Banerjee’s photographs ask us to reframe the way we look at our environment, by focusing on one eco-system–the Arctic National Wildlife Refuge–and the indigenous tribes, native animals and geological structures that populate it.
If, as a practical matter, The Curator spends most of her energy enhancing her reputation among the cosmopolitan museum set — well, so much the better! After all, you don’t expect her to stick around this hick town for long, do you?
San Francisco-based artist and teacher Wendy Testu discusses her latest project: a labor of love that galvanizes one community around its social and environmental history.
Artist and wanderlust William Wacker shares images and impressions gathered during his recent tour of Asia, why he needs to catch up on vampire flicks and how, when it comes to art, it’s sometimes best to “shoot from the hip.”
Philadelphia-based painter Joan Curran creates urban still lives inspired by the interaction between humans and nature–a constantly fluctuating relationship that reveals both beauty and excess.
Armed with a camera, Middlebury College professor John Huddleston makes pilgrimages into the American landscape to capture touchstones for shared cultural memory.
“Nature is always pressing, always growing up through the cracks,” he said. Middlebrook’s interest is the instant at which nature and humans collide, whether it be a natural disaster, or a weed growing in a parking lot.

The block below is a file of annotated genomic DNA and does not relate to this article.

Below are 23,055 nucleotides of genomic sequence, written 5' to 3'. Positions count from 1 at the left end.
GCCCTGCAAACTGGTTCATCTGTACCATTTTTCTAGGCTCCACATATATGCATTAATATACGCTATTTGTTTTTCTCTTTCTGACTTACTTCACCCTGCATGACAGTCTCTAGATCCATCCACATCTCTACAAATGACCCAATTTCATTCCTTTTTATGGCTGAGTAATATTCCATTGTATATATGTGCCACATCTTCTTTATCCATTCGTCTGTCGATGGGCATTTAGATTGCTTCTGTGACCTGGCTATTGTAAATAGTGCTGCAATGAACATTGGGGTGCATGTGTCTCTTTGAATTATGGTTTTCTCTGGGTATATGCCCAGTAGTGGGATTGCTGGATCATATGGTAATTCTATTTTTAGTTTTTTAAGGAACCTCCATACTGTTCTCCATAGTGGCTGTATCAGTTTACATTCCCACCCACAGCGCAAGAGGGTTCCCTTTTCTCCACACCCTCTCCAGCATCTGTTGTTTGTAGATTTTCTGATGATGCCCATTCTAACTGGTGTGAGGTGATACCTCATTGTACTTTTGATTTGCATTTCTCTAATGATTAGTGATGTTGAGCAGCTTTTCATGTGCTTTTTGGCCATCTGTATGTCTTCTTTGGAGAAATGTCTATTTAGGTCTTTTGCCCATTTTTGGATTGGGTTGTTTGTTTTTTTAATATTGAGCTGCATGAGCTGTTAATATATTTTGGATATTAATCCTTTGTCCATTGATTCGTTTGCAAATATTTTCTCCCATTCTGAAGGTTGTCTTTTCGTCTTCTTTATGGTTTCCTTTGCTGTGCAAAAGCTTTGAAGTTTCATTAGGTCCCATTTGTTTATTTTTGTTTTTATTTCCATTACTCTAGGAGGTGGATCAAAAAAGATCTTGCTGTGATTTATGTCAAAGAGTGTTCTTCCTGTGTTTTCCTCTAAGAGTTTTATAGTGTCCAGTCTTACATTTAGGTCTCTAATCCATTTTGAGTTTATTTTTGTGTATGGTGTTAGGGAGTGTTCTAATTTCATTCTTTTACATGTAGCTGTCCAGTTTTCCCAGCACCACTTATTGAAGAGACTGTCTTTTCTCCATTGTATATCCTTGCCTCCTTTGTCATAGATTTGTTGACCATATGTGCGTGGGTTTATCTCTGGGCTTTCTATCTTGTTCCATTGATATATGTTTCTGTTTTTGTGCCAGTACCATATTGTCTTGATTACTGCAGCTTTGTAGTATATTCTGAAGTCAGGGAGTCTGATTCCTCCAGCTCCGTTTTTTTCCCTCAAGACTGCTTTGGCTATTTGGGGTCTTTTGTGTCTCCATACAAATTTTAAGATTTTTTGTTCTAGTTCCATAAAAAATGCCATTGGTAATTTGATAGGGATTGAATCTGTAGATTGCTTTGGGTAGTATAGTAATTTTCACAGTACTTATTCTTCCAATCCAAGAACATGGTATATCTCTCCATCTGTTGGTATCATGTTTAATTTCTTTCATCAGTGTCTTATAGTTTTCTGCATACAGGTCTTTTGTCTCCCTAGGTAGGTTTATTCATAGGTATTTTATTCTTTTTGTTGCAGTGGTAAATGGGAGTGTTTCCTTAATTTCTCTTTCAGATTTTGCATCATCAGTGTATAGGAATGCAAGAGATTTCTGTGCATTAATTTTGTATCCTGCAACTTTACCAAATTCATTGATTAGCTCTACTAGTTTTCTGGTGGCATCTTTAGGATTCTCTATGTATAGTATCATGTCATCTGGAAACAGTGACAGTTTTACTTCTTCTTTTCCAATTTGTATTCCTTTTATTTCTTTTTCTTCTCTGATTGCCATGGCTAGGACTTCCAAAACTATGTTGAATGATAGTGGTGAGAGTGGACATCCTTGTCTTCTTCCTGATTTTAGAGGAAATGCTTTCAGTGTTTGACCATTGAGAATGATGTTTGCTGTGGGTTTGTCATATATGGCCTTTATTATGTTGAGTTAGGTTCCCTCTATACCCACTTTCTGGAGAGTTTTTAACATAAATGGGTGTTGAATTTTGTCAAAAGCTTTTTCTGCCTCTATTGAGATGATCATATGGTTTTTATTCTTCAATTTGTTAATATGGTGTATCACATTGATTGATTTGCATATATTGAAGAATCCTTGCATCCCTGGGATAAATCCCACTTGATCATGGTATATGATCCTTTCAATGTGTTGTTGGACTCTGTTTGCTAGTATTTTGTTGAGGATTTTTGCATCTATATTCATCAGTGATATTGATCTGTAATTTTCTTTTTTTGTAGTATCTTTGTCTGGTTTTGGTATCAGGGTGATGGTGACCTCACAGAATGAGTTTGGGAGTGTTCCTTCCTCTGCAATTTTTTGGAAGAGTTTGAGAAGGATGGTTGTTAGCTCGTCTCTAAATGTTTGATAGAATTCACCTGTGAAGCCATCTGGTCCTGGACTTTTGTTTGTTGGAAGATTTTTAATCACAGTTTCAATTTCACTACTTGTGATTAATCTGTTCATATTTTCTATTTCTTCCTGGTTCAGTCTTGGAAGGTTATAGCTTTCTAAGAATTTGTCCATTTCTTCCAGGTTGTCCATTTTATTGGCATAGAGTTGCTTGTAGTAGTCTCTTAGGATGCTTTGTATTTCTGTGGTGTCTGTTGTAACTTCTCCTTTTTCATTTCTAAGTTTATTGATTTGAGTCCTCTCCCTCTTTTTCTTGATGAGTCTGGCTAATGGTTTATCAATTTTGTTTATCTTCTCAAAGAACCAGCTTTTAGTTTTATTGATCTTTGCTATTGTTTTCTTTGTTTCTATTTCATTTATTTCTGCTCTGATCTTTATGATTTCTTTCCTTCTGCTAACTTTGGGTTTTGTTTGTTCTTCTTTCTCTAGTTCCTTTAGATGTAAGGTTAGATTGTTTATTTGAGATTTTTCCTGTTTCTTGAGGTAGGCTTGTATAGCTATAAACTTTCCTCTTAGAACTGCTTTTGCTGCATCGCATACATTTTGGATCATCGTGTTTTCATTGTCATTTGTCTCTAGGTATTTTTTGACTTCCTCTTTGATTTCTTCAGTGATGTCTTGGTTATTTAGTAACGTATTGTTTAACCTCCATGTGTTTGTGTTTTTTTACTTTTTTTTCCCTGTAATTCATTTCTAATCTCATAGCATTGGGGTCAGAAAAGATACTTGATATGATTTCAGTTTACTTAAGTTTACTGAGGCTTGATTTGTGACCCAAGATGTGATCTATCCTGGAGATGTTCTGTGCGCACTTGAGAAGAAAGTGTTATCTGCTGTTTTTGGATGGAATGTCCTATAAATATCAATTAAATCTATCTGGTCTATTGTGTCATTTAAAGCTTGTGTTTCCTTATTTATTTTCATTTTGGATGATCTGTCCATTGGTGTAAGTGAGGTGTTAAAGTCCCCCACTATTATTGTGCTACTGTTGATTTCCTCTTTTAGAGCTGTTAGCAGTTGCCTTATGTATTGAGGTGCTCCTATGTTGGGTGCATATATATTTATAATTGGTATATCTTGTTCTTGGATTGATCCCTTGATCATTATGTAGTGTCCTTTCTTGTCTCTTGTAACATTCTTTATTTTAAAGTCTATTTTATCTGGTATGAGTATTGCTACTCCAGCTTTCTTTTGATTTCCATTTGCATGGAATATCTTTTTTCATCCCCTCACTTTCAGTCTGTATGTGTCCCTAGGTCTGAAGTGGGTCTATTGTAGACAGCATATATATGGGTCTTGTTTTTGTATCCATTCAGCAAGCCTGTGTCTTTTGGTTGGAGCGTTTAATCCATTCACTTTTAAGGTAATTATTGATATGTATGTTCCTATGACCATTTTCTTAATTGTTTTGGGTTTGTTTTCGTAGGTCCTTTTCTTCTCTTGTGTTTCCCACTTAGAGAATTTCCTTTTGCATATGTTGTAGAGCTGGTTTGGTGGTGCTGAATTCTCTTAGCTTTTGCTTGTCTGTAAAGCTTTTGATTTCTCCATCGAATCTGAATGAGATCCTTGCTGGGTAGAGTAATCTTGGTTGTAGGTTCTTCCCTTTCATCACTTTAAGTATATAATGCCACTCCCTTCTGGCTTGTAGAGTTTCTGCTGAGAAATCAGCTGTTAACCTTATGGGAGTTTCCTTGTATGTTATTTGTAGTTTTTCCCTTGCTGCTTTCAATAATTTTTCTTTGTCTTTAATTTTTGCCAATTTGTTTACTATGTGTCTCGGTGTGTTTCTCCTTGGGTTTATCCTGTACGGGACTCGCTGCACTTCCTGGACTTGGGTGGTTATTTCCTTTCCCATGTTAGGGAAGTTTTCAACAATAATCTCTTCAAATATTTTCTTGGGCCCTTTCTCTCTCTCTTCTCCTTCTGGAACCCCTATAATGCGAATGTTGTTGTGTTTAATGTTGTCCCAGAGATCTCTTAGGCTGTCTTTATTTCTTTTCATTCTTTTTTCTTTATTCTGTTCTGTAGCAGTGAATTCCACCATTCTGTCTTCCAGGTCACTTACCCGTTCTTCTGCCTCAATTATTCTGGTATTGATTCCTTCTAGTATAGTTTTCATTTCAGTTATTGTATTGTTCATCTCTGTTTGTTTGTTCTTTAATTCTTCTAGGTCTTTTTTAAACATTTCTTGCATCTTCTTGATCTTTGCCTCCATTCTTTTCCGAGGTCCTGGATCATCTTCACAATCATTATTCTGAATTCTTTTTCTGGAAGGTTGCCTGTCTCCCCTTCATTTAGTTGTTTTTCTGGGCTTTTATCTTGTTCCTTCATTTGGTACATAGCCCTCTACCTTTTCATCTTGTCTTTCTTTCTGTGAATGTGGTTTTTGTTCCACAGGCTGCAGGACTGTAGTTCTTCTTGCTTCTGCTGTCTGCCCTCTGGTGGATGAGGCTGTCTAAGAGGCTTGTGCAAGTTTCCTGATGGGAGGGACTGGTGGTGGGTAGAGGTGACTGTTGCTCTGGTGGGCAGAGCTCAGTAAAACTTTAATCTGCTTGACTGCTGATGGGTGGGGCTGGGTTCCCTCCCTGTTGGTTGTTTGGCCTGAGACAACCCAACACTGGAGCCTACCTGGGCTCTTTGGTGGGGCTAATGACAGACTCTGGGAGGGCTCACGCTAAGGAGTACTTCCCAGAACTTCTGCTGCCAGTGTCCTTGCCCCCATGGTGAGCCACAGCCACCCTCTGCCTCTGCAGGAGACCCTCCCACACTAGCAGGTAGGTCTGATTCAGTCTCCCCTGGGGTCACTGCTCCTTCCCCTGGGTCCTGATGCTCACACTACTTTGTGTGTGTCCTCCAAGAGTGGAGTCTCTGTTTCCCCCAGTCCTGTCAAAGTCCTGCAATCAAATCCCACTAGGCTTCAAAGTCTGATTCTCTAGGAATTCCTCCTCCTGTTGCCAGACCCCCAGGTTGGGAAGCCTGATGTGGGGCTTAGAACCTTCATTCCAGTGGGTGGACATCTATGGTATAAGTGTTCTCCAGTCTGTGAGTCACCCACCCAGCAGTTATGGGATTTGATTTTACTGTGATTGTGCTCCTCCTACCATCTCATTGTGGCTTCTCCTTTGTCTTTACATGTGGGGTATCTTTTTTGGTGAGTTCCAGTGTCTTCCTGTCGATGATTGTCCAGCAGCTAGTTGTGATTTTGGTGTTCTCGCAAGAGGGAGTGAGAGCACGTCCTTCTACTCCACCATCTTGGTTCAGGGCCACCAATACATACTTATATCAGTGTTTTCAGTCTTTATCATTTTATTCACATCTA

Francesca Gavin contends that the works of today’s street artists are meant to jolt those passing by into an active reality, to turn a passive experience into a conversation, a situation, a happening in which thought is not simply a possible inevitability but a demand of the artist.
Artist Jane South discusses how her large-scale, wall-mounted constructions explore the "phenomenological experience of architecture."
Ash LaRose is a Burlington, Vermont-based photographer whose images explore the beauty–and vulnerability–of young women.
Imperium offers a now classic complaint against empire and American-style capitalism in the new millennium, and a familiarly cynical assessment of the ultimate futility of human history.
“I love history. A lot of how I view art has to deal with how art has been involved with history. I look at a lot of old things.”
San Francisco artist Kim Frohsin talks to Alexandra Tursi about her latest explorations, clears the air about her association with the Bay Area Figurative School, talks about publishing her first book of art, and details the personal relationships that come from working closely with models.